Last summer, Berkeley senior English major Arielle Moscati got two new library cards and fulfilled a long held dream: she researched her senior thesis in the British Library in London and the Bodleian Library in Oxford. A Los Angeles native, Arielle transferred to Berkeley from community college as a junior. Right away, she found her academic passion: the Middle Ages, and particularly medieval manuscripts. Working with Prof. Jennifer Miller, she developed a topic for her thesis: same-sex love and desire in the Middle Ages. With help from the financial aid office, Arielle was able to travel to England during the summer, where she took a course offered by Prof. Charlie Altieri on “Paganism: Classical to Modern,” and spent her free time researching her thesis in Oxford and London.
At the Bodleian library, Arielle was inspired by their “Sappho to Suffrage” exhibit. It included a wide variety of books, manuscripts, pamphlets, and images that showcased women’s achievements over the centuries. Particularly interesting were the three medieval manuscripts: one intended for a group of learned nuns in the 14th century; another belonging to St. Margaret, Queen of Scots (died 1093); and one containing the works of Christine de Pizan, the most famous woman writer of the Middle Ages.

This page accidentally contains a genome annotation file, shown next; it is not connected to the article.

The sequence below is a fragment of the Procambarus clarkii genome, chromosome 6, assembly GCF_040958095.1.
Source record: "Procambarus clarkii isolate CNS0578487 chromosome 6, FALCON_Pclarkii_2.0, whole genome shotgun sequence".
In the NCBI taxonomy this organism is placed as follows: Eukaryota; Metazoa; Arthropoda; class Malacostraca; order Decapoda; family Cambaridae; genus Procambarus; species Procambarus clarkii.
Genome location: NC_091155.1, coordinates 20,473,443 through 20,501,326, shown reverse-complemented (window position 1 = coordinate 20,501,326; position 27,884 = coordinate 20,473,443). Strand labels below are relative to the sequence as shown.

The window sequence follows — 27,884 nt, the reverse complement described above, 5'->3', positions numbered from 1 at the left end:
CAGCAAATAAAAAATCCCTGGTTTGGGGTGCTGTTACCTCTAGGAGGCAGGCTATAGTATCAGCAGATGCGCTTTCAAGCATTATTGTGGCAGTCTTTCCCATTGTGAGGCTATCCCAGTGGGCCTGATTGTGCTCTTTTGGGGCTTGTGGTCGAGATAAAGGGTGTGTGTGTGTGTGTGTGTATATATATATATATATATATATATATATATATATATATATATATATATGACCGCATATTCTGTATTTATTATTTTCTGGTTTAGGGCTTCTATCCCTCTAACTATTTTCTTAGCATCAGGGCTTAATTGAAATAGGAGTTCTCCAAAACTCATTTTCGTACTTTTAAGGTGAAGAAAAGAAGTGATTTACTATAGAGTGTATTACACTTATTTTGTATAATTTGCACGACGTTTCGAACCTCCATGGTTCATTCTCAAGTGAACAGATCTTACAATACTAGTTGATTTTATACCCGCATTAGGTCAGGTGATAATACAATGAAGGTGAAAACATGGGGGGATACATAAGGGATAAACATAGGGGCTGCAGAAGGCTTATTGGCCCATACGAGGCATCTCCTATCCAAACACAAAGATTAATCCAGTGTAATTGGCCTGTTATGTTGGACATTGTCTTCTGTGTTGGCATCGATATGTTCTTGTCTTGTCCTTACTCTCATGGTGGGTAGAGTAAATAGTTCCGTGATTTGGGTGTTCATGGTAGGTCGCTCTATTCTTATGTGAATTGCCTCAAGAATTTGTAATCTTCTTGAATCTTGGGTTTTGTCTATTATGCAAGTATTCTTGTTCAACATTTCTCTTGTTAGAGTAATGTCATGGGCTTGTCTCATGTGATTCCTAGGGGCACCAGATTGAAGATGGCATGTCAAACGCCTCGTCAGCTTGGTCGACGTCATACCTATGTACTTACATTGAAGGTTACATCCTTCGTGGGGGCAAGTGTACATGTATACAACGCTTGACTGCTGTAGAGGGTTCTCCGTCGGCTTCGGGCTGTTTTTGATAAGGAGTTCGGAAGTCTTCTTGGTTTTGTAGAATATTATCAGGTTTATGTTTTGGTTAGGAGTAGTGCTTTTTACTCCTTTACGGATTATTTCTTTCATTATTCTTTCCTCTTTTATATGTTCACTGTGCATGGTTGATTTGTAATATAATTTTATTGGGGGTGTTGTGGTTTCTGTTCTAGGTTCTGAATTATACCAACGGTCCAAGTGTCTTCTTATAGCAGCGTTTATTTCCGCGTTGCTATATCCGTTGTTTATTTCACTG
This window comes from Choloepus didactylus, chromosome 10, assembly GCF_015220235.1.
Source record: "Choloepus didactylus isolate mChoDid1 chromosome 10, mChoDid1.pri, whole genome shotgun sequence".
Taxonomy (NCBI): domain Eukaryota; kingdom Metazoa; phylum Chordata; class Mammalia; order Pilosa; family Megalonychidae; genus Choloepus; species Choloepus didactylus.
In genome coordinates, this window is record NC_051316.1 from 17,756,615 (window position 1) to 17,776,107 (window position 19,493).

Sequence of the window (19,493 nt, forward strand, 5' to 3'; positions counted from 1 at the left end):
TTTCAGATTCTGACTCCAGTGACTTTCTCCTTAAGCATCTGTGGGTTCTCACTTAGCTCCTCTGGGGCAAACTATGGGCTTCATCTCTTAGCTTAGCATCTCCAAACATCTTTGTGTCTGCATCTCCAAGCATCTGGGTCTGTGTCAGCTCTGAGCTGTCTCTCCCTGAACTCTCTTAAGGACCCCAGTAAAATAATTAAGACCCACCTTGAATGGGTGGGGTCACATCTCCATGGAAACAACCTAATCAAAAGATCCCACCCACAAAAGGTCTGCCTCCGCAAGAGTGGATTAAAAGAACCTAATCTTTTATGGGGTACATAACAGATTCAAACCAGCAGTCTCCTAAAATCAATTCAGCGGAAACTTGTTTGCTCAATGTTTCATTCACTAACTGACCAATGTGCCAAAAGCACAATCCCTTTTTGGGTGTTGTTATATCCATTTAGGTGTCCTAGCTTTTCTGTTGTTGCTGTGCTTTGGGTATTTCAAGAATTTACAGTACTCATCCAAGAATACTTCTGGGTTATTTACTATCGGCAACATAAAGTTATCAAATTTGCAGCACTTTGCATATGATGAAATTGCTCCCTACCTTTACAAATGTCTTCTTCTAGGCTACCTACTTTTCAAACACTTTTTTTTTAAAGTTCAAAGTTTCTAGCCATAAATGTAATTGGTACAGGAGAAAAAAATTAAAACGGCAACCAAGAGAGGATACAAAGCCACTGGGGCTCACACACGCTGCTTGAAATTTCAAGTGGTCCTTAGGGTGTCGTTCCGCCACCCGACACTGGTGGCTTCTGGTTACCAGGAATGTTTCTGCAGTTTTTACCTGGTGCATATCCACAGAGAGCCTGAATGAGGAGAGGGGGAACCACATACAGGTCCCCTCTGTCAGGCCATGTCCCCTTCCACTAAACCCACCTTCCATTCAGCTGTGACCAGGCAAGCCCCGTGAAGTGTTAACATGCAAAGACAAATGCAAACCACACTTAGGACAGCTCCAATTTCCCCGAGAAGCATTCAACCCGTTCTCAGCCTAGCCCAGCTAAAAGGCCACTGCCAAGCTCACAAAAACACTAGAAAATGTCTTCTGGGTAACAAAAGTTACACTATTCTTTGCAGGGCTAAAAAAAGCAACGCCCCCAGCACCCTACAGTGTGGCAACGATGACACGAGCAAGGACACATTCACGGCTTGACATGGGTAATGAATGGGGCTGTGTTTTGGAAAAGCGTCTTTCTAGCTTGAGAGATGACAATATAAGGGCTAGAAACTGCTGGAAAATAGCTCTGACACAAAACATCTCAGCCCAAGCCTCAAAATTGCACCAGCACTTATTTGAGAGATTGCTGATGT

Arielle read widely at the British Library and the Bodleian, and she soon discovered a new point of focus: medieval medicine. She encountered a work titled Galen’s Secrets of Men and Secrets of Women, which included a series of recipes for changing sexuality – turning heterosexual women into lesbians, for example, or turning lesbians into straight women. Since returning, she has continued to develop her thesis – but is immensely grateful to have gotten a head start last summer. Your gift to the department will help us continue to fund students like Arielle for research in archives overseas and at home.